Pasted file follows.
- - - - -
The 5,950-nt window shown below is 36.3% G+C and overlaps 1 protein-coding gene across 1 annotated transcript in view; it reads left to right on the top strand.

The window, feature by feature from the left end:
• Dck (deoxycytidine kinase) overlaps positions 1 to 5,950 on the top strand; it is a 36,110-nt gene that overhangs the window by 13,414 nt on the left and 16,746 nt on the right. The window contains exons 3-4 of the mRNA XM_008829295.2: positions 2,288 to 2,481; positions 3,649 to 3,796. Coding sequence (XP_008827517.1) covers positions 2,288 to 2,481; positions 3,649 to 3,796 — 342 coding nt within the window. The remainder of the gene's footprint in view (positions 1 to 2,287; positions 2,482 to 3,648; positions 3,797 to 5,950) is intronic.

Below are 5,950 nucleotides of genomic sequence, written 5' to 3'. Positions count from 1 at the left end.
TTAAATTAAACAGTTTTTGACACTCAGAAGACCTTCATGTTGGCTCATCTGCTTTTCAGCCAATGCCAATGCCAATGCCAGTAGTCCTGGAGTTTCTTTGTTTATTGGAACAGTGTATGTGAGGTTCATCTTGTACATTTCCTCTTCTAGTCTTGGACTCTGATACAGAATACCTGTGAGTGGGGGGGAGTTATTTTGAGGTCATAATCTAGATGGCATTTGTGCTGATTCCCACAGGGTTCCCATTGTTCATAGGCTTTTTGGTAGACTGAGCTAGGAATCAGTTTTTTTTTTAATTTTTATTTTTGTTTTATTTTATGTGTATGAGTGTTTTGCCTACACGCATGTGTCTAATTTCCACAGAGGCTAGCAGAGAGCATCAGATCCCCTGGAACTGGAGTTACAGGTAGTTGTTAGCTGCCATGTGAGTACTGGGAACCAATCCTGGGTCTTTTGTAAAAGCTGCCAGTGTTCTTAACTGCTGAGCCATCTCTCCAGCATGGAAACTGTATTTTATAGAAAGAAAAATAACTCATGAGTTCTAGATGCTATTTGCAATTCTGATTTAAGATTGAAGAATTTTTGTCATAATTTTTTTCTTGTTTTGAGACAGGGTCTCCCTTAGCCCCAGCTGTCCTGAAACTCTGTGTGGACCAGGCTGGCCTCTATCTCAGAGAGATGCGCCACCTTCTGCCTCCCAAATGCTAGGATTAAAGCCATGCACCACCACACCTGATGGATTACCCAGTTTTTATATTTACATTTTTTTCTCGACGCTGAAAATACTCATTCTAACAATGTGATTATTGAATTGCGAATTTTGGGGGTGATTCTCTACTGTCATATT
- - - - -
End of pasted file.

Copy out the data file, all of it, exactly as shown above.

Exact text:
The 5,950-nt window shown below is 36.3% G+C and overlaps 1 protein-coding gene across 1 annotated transcript in view; it reads left to right on the top strand.

The window, feature by feature from the left end:
• Dck (deoxycytidine kinase) overlaps positions 1 to 5,950 on the top strand; it is a 36,110-nt gene that overhangs the window by 13,414 nt on the left and 16,746 nt on the right. The window contains exons 3-4 of the mRNA XM_008829295.2: positions 2,288 to 2,481; positions 3,649 to 3,796. Coding sequence (XP_008827517.1) covers positions 2,288 to 2,481; positions 3,649 to 3,796 — 342 coding nt within the window. The remainder of the gene's footprint in view (positions 1 to 2,287; positions 2,482 to 3,648; positions 3,797 to 5,950) is intronic.

Below are 5,950 nucleotides of genomic sequence, written 5' to 3'. Positions count from 1 at the left end.
TTAAATTAAACAGTTTTTGACACTCAGAAGACCTTCATGTTGGCTCATCTGCTTTTCAGCCAATGCCAATGCCAATGCCAGTAGTCCTGGAGTTTCTTTGTTTATTGGAACAGTGTATGTGAGGTTCATCTTGTACATTTCCTCTTCTAGTCTTGGACTCTGATACAGAATACCTGTGAGTGGGGGGGAGTTATTTTGAGGTCATAATCTAGATGGCATTTGTGCTGATTCCCACAGGGTTCCCATTGTTCATAGGCTTTTTGGTAGACTGAGCTAGGAATCAGTTTTTTTTTTAATTTTTATTTTTGTTTTATTTTATGTGTATGAGTGTTTTGCCTACACGCATGTGTCTAATTTCCACAGAGGCTAGCAGAGAGCATCAGATCCCCTGGAACTGGAGTTACAGGTAGTTGTTAGCTGCCATGTGAGTACTGGGAACCAATCCTGGGTCTTTTGTAAAAGCTGCCAGTGTTCTTAACTGCTGAGCCATCTCTCCAGCATGGAAACTGTATTTTATAGAAAGAAAAATAACTCATGAGTTCTAGATGCTATTTGCAATTCTGATTTAAGATTGAAGAATTTTTGTCATAATTTTTTTCTTGTTTTGAGACAGGGTCTCCCTTAGCCCCAGCTGTCCTGAAACTCTGTGTGGACCAGGCTGGCCTCTATCTCAGAGAGATGCGCCACCTTCTGCCTCCCAAATGCTAGGATTAAAGCCATGCACCACCACACCTGATGGATTACCCAGTTTTTATATTTACATTTTTTTCTCGACGCTGAAAATACTCATTCTAACAATGTGATTATTGAATTGCGAATTTTGGGGGTGATTCTCTACTGTCATATT